```> source("needle.r") > needle(0,1,10,0.2,0.1) [1] 0.0000000 0.1800000 0.3096000 0.4029120 0.4700966 0.5184696 0.5532981 [8] 0.5783746 0.5964297 0.6094294```
So this works fine.

Now, let's try it with a named argument:
 ```> source("needle.r") > needle(answers=0,1,10,0.2,0.1) [1] 0.0000000 0.1800000 0.3096000 0.4029120 0.4700966 0.5184696 0.5532981 [8] 0.5783746 0.5964297 0.6094294```
This worked fine also. To use named arguments, we enter the name of the argument as it appeared in the function definition, the single equal symbol =, and then the value you want bound to the argument when the function body is evaluated. In the example we just did, we bound the value of answers to the value 0 when the function was evaluated.

Let's do more of these calls:
 ```> source("needle.r") > needle(answers=0,time.start=1,time.end=10,contam.prob=0.2,decon.prob=0.1) [1] 0.0000000 0.1800000 0.3096000 0.4029120 0.4700966 0.5184696 0.5532981 [8] 0.5783746 0.5964297 0.6094294 > needle(0,time.start=1,time.end=10,contam.prob=0.2,decon.prob=0.1) [1] 0.0000000 0.1800000 0.3096000 0.4029120 0.4700966 0.5184696 0.5532981 [8] 0.5783746 0.5964297 0.6094294 ```
So you may name any or all of the arguments. Not only that, but with named arguments, you can place the arguments in any order, and the right value will be associated with the right argument:
 ```> #continuing... > needle(time.start=1,answers=0,decon.prob=0.1,time.end=10,contam.prob=0.2) [1] 0.0000000 0.1800000 0.3096000 0.4029120 0.4700966 0.5184696 0.5532981 [8] 0.5783746 0.5964297 0.6094294 ```
So this is very nice: it makes the function calls easier to read, and it keeps you from mixing the arguments up and matching the wrong value with the wrong position. You should take advantage of this feature whenever possible.

It is an error to list a name you don't match:
 ```> #continuing... > needle(curtime=1,answers=0,decon.prob=0.1,time.end=10,contam.prob=0.2) Error in needle(curtime = 1, answers = 0, decon.prob = 0.1, time.end = 10, contam.prob = 0.2) : unused argument(s) (curtime ...) ```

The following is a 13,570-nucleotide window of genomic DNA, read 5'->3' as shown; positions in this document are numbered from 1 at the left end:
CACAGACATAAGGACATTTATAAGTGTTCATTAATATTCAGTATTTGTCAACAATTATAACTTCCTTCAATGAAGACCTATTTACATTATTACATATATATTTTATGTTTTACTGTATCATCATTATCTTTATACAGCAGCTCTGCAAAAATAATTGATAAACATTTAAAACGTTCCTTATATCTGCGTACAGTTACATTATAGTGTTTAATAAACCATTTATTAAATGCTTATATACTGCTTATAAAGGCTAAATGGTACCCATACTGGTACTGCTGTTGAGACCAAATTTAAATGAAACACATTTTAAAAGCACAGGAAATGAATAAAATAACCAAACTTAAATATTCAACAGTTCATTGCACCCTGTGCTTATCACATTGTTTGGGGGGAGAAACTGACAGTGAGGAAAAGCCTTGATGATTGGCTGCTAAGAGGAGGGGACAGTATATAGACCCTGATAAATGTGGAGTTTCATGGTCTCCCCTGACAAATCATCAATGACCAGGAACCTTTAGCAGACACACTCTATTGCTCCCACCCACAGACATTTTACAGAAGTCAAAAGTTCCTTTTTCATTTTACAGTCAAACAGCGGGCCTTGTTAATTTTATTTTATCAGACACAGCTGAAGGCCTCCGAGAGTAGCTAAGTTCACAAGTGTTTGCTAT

Here, we don't have a curtime argument any more.

It's also an error to list a name twice:
 ```> #continuing... > needle(time.start=1,answers=0,time.start=1,decon.prob=0.1,time.end=10,contam.prob=0.2) Error in needle(time.start = 1, answers = 0, time.start = 1, decon.prob = 0.1, time.end = 10, contam.prob = 0.2) : formal argument "time.start" matched by multiple actual arguments ```
Notice that it didn't matter that we used the same value (1) each time for time.start. You just can't use a name twice.

Another interesting feature of named argument matching is that it can handle partial matches. Some people find this useful:
 ```> #continuing... > needle(time.start=1,ans=0,decon.prob=0.1,time.end=10,contam.prob=0.2) [1] 0.0000000 0.1800000 0.3096000 0.4029120 0.4700966 0.5184696 0.5532981 [8] 0.5783746 0.5964297 0.6094294 ```
Here, we used ans instead of answer. But because ans matches the first three letters of answer, R knows what you mean and the value of 0 is matched to the argument answer. It is an error to have an argument partially match two different things:
 ```> #continuing... > needle(time.star=1,ans=0,decon.prob=0.1,time=10,contam.prob=0.2) Error in needle(time.star = 1, ans = 0, decon.prob = 0.1, time = 10, contam.prob = 0.2) : formal argument "time.start" matched by multiple actual arguments ```
Here, time.star and time were both partial matches for time.start. But had we used a complete match for time.start, this would have worked:
 ```> #continuing... > needle(time.start=1,ans=0,decon.prob=0.1,time=10,contam.prob=0.2) [1] 0.0000000 0.1800000 0.3096000 0.4029120 0.4700966 0.5184696 0.5532981 [8] 0.5783746 0.5964297 0.6094294 ```
What happens is that all the full matches are handled first, and then all the partial matches. In the last example, time.start had already been matched by the time the partial matches for time were processed. And only then are unnamed arguments matched to the remaining arguments by position.